It was not anywhere near ready for use. We spent the first few hours trying to leave, the next few hours in disbelief and the next few in meditation. On accepting the fact of where we were (sort of). We managed to hunt down some cleaning materials and we got scrubbing. This was a very humbling experience. For me, cleanliness is the beginning of a happy life. A clean environment seems to clear my mind and leaves space for better thoughts and activity or simply stillness and calm. So we scrubbed and scrubbed.
There was no internet, no hotel-type facilities like a kettle, tea or coffee, no fridge, no cups, no plates, no food, no drinks – NADA!! Just 4 empty beds in a bare dorm-style room. Oh yes, and they wanted us to share with two strangers for the next 14 days. This was a hard NO for us so we just sat on our luggage and shook our heads from side to side until we got our own room.
On the second day, we got internet use. Unpredictable WiFi but internet use nonetheless, and in those few lucky moments, we spent three more days calling embassies, consulates, friends, friends of friends, friends of friends of friends, trying desperately to be ‘released’ because of the poor conditions and the fact that we’d arranged an apartment to self-quarantine in.
Nothing worked. It was time to surrender and adapt to our new digs.
We started by moving the beds around, placing the ones we slept in closest to the natural light leaving a large space in the middle of the room. Thank goodness we had a big window that opened fully and if you leaned out of it and avoided looking down, the view was actually quite lovely. We could see a small slither of the Sea of Marmara. We could see the colorful buildings set in front of the surrounding Anatolian Mountain backdrop. The world below us was a view of armed guards, a few dumpsters, and the road where we could watch the world go by. Through this window we saw countless Delivery Riders (none of them wearing helmets), interesting intersections, pedestrians, and preachers with a captive audience. Not too far away, a mosque, calling its followers to prayer 5 times a day.
We realized that one of the things we most frequently felt there was too little of at home, was time. And now we had so much of it. Our only distraction was a knock on the door, three times a day, with water and food. So even though we were stuck – we moved! We did yoga, we did Tai Chi, and we danced to playlists we no longer want to hear. We came to find the call to prayer soothing, and we sat in still meditation when we heard it.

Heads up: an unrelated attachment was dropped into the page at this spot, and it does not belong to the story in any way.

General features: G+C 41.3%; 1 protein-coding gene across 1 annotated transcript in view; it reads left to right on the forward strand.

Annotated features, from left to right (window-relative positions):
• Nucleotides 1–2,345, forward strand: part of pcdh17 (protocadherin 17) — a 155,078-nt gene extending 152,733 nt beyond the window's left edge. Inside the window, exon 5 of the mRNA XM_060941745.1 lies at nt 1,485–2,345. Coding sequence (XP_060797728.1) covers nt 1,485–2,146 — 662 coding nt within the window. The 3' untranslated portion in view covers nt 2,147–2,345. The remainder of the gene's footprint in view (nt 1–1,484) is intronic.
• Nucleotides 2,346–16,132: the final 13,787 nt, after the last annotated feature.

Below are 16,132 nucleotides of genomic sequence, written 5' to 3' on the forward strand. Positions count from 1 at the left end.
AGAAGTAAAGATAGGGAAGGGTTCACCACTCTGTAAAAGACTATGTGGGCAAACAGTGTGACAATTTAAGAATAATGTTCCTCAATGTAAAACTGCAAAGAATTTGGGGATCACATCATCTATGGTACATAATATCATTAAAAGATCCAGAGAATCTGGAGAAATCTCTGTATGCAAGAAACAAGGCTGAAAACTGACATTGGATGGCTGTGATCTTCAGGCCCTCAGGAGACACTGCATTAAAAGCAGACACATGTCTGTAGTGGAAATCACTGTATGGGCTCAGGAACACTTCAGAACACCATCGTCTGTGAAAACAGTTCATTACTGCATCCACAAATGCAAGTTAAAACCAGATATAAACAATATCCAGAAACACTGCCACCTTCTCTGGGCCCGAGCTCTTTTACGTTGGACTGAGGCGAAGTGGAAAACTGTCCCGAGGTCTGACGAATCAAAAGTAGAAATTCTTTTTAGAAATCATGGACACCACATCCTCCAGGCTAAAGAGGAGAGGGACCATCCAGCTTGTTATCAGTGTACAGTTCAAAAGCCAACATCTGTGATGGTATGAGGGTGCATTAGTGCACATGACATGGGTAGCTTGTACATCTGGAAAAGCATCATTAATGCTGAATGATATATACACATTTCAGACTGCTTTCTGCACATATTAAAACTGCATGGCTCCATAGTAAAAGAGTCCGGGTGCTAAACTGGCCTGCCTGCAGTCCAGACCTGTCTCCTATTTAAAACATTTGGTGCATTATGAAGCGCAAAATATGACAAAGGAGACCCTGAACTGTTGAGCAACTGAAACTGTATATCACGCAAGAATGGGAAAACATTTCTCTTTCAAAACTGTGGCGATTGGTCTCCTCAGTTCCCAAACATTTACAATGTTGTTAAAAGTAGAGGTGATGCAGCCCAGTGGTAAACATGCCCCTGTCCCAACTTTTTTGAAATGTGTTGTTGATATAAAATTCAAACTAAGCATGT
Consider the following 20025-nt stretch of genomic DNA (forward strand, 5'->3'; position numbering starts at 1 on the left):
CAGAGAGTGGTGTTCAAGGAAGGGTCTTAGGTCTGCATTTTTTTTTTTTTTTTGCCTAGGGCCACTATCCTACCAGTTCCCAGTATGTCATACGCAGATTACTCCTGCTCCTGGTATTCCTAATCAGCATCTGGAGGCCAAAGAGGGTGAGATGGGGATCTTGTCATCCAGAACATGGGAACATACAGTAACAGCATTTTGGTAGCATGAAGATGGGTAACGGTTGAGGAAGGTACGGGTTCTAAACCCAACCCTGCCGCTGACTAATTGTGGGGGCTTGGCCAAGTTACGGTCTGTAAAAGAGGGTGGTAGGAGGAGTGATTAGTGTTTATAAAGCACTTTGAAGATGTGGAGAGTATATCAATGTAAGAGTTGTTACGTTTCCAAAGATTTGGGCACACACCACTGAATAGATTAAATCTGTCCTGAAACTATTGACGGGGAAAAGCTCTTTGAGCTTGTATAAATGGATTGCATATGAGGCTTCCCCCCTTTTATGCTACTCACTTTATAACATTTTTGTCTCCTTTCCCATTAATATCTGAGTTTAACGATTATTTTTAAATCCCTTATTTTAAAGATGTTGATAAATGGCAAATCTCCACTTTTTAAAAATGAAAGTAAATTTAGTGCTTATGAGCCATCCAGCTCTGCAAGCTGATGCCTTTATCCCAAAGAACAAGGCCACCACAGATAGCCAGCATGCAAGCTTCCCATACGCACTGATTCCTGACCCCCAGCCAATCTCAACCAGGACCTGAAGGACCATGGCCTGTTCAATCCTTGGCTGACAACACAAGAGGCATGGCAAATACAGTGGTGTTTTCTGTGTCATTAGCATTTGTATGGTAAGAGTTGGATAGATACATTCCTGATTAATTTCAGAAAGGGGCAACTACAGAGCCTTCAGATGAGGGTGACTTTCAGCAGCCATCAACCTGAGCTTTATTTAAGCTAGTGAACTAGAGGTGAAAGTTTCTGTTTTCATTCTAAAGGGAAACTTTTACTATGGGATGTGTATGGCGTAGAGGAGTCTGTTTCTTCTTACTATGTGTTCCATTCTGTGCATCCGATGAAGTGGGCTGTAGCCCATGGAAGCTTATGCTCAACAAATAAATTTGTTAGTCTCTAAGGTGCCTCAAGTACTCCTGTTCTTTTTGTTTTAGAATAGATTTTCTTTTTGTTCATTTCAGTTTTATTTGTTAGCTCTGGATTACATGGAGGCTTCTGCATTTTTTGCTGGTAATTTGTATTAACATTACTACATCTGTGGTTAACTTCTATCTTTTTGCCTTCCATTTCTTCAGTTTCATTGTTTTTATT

Even though we were ‘isolated” we came together. We had real, meaningful conversations. We laughed. We cried. We sat in stillness and we shifted. We accepted. We adapted. We were not necessarily comfortable, but we had the time to explore the depths of our relationship and so we poked and prodded. Nowhere to run or hide, nothing to distract us, we had to sit, listen, and hear each other. We healed wounds we did not realize were there. We fitted pieces of a metaphorical puzzle that we didn’t know were missing and started a beautiful process of reconnection, even after so many years of being together.
It was time and space we didn’t realize we needed until it was basically ‘forced’ on us.
Then, after 14 days of wishing for an earlier release, at just before midnight we heard a knock on the door. Startled, we woke up and answered. Half asleep, the conversation went like this:
The guards – “You must Go!”
Us – “To where???”
The guards – “we need the room for new patients”
Us – “NOW?!”
Us – “It’s midnight, where would we go?”
The guards – “You must Go!”
Us – “Wait, wait… give us a moment”
Now ever awake, we close the door and call the kind Turkish man that had been living in South Africa who we met at the airport, both of us arguing with customs officials that we could self-quarantine.
Kind Turkish Man – “*&^%^*^^*#@#%!” (all in very loud Turkish)
The guards – “ok”
… and then they leave.
Bewildered, we return to laughing. We’ve been so desperate to leave and now that we actually can, we didn’t want to!
The next day we leave with the taxi our kind Turkish Friend arranged for us… and suddenly, we are free.
As we drove away, we realized that our quarantine period was necessary in order for us to be given the freedom to explore the ancient city of Istanbul, rich in history and story, both practically and also energetically. It gave us the freedom to explore the beautiful country that is Turkey, to move and discover the magic that appears when you change your perspective and adapt to a situation. It led us to our incredible Two-Wheel Ride along the Mediterranean coast where we met Warm, Welcoming People to balance out what had been a cold and harsh arrival.
If anyone had asked me, before we left South Africa, if I would choose a strict lockdown in a pop-up state quarantine facility for 14 days, it would have been a definite NO. Looking back, was the experience worth the lessons of humility, adaptability, and acceptance? Absolutely! Moving from discontent to content was when ‘The Magic’ began.
Travel, as always, has so much to teach us.
Unsettled is a global community for those who embrace the unknown and value meaningful human connection. Our mission is to inspire a lifelong pursuit of growth, meaning, and adventure through travel and shared experiences. In 2021 and beyond we are carefully and intentionally making our way back to travel, with a balance of optimism, realism, and embracing the unknown. Join us for adventures in Tuscany and Tahiti this fall, or figure out your next move from the comfort of home with our Lifestyle Incubator. If you have a travel story, a big question, or an Unsettled musing that you would like to share, reach out to us!
Unsettled is a global community for those who embrace the unknown and value meaningful human connection. Our mission is to inspire a lifelong pursuit of growth, meaning, and adventure through travel and shared experiences.